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Reproduction of the oldest swords in the world


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Around 5355-5000 hundred years ago in a city in Turkey, how called Arslantepe, a palace burned down and collapsed. Inside the palace, a set of weapons, including 9 swords and 11 spearheads were discovered. These swords are by far the oldest known swords in the world. Aside from another sword from a grave from the same site, there are no other swords known until the mid 3rd millenium BC, some 5 to 8 centuries later. Despite being so old, they already have pretty advanced blades. The swords were made with arsenic copper, containing an average of 4% arsenicum, which leads to a considerable higher hardness after workhardening, as well as a much greater ease in casting. The blades have hollow, hammer hardened edges, with a thick strengthening midrib, making them great thrusting weapons, and possibly also good for light cutting. The hilts were cast with the blade, and are pretty thin. The swords vary in length, most around 45cm, but one example around 60cm in total length.

 

They are quite oddly shaped, with the metal aparently mimicing a pommel and guard/bolster. It's possible that there were organic hilted swords that had similar hilts made from organic materials. The sword from the grave is a tanged sword with identical blade, but no hilt remains are preserved on that one. It's mysterious that no other swords are found prior or after these examples. Only short daggers are known from the 5 millenium BC onwards, generally under 20cm in length.

 

Here are some pictures of the original swords:

 

17.jpg

 

m7fg9.jpg

 

54558440.Malatya_2017.jpg

 

54558441.Malatya_2019.jpg

 

arslantepe_swords_3300-3000BC.JPG

 

More information on the Arslantepe site:

http://w3.uniroma1.it/arslantepe/chronology_stratigraphy.htm

Edited by Jeroen Zuiderwijk

Jeroen Zuiderwijk

Facebook page: https://www.facebook.com/barbarianmetalworking

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I set to make 3 reproductions of these swords. Due to health reasons, I replaced the arsenic by tin, which has roughly the same effect on the copper as arsenic, without the toxicity. The swords are cast in a modern mould, and finished with modern tools. With these the focus on the result, rather then the production method as I do with my regular bronze work. Here's one of the swords as cast from the mould, with only the feeding cup and flash removed:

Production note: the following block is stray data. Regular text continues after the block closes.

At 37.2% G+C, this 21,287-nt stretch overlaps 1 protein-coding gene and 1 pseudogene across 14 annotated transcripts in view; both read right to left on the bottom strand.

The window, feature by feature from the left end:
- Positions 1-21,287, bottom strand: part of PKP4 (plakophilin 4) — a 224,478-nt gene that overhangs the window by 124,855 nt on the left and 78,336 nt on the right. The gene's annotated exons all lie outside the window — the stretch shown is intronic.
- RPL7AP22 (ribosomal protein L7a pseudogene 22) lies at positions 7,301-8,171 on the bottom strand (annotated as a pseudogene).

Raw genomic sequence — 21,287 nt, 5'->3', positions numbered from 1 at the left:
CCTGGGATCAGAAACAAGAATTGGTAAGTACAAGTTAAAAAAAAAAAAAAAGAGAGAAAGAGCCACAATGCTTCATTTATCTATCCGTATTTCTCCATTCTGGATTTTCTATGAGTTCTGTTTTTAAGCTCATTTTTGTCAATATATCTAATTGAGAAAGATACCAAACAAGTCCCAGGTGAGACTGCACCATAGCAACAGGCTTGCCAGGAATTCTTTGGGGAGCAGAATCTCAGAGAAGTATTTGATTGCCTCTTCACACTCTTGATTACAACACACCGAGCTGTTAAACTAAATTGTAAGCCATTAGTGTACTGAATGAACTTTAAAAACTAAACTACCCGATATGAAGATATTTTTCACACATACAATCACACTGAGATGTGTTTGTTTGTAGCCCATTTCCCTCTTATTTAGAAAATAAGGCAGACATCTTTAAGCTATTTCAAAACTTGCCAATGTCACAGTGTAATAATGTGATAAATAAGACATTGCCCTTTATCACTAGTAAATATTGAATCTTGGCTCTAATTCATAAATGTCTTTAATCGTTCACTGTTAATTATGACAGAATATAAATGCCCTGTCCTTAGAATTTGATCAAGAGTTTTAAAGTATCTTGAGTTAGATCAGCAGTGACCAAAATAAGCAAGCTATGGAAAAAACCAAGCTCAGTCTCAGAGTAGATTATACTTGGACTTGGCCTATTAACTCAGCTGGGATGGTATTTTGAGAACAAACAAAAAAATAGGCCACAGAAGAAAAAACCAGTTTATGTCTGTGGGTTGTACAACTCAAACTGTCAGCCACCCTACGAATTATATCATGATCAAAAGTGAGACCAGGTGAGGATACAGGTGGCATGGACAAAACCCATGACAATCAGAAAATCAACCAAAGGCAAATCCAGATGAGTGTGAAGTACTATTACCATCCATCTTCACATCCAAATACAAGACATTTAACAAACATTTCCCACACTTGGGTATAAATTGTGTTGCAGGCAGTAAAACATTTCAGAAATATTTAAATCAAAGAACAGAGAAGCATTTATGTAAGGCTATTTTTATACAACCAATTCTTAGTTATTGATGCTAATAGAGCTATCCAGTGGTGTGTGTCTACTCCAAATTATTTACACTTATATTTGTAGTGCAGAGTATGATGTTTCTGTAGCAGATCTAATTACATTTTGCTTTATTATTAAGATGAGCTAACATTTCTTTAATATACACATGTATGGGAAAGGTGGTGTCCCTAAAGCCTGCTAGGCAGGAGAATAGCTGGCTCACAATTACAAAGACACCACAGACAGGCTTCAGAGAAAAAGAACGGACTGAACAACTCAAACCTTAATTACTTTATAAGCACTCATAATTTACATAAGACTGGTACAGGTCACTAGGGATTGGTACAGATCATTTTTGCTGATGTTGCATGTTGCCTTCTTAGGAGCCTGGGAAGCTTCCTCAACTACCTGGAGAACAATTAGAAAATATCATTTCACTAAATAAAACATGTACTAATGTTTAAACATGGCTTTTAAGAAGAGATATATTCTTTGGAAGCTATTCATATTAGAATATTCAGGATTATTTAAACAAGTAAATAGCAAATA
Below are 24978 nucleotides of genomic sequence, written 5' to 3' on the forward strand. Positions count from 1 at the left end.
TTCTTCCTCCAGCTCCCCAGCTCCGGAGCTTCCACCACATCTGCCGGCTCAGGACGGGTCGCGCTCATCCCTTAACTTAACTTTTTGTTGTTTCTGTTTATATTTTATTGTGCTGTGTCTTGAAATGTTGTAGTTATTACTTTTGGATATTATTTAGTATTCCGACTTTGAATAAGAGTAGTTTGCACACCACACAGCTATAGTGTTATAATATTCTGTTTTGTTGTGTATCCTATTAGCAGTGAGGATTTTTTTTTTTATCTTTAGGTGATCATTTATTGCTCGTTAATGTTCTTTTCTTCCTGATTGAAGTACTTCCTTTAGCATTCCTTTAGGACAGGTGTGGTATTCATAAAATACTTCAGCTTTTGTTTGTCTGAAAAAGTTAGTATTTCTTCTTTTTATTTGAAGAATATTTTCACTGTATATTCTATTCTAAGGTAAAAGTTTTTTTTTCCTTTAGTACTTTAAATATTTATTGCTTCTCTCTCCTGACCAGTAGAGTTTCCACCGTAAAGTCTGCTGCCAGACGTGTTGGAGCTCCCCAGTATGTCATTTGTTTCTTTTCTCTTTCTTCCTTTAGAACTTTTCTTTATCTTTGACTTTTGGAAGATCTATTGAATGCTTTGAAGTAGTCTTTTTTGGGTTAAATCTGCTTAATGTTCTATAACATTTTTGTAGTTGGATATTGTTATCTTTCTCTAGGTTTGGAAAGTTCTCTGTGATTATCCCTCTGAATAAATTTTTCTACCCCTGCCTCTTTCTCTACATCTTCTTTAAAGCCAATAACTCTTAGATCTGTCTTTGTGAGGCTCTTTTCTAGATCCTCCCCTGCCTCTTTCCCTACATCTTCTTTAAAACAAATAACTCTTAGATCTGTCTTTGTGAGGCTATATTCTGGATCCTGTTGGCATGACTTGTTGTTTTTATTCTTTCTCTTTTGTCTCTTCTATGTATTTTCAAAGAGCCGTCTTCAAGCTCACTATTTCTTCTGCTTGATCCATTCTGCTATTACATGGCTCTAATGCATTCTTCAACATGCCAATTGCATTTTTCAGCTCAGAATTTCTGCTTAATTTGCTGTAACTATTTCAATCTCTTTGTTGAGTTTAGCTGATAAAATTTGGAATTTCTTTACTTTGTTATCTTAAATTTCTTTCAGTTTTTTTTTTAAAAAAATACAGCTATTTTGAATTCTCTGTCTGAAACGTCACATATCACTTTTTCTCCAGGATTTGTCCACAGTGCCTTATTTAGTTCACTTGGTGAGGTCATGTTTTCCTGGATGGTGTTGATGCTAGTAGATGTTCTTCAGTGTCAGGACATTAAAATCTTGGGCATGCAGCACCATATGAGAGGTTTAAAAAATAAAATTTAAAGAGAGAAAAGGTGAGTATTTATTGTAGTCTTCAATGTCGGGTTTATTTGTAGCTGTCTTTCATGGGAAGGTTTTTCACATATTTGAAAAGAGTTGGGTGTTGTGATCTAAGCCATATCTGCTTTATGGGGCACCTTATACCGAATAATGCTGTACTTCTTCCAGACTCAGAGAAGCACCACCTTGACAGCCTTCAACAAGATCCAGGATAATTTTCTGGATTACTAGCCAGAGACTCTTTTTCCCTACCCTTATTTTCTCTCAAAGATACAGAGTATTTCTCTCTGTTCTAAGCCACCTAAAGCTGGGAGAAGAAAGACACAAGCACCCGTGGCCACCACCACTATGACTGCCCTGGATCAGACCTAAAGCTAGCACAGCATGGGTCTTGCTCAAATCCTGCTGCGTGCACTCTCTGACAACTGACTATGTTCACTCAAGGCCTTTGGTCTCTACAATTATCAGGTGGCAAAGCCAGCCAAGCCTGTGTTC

06270004.jpg

 

The blade had quite a lot of shaping by hammering, going from around 3mm thick at the edge nearly to sharp. I also hammered the midrib down somewhat. This hardened up the blade considerably. In fact, when I tried to remove some warping in the blade due to the hammering, the handle warped, rather then the blade straigthening, despite the cross-section of the handle being much greater! :) (was easily corrected though).

 

On some of the original blades, there is silver inlay. This was done by using thin silver sheat, and attaching it by folding the edges of the silver, inserting these into grooves hammered into the copper and then hammering shut the grooves. The process how I did this on my swords can be seen here:

 

http://1501bc.com/files/Inlaying_silver_in...ntepe_sword.jpg

 

This was a pretty difficult process. I think I used too thick silver for it (around 0.2mm), as it was pretty difficult for it to stay in while hammering down the copper. The silver also wants to expand while you hammer the copper inwards, making the silver pop out frequenty.

Jeroen Zuiderwijk

Facebook page: https://www.facebook.com/barbarianmetalworking

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Bronze is truly a beautiful metal polished.

Nice job, Jeroen! Good to see them finished.

 

Quick question, and how often did you need to anneal in the process of hammering out the edges?

Edited by GEzell

George Ezell, bladesmith

" How much useful knowledge is lost by the scattered forms in which it is ushered to the world! How many solitary students spend half their lives in making discoveries which had been perfected a century before their time, for want of a condensed exhibition of what is known."
Buffon


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that's too cool! i like how the triforce from zelda is on them... makes you think...

jared Z.

 

lilzee on britishblades.

 

From now on, ending a sentence with a preposition is something up with which I will not put.

-Sir Winston Churchill

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Bronze is truly a beautiful metal polished.

Nice job, Jeroen! Good to see them finished.

 

Quick question, and how often did you need to anneal in the process of hammering out the edges?

No annealing was necessary. The metal starts out very soft, so it can take a lot of shaping. This makes the workhardening quite easy, as you can get really close to the maximum obtainable hardness without cracking the metal.

Jeroen Zuiderwijk

Facebook page: https://www.facebook.com/barbarianmetalworking

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a really beautiful reconstruction work, Jeroen!

your knowledge of all these old working processes is always astonishing !

thanks to share it with us :D

nice pics, too !!!

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Cool. So freaking cool.

My life is like shaving with a razor sharp machete. It's a bit awkward and I feel a sting every now and then, but in the end I'm happy with the results.

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That was VERY interseting Jeroen, thanks a lot for showing this. I love seeing differant sword types from differant times and people and this is one of the neatest. Thanks a lot!

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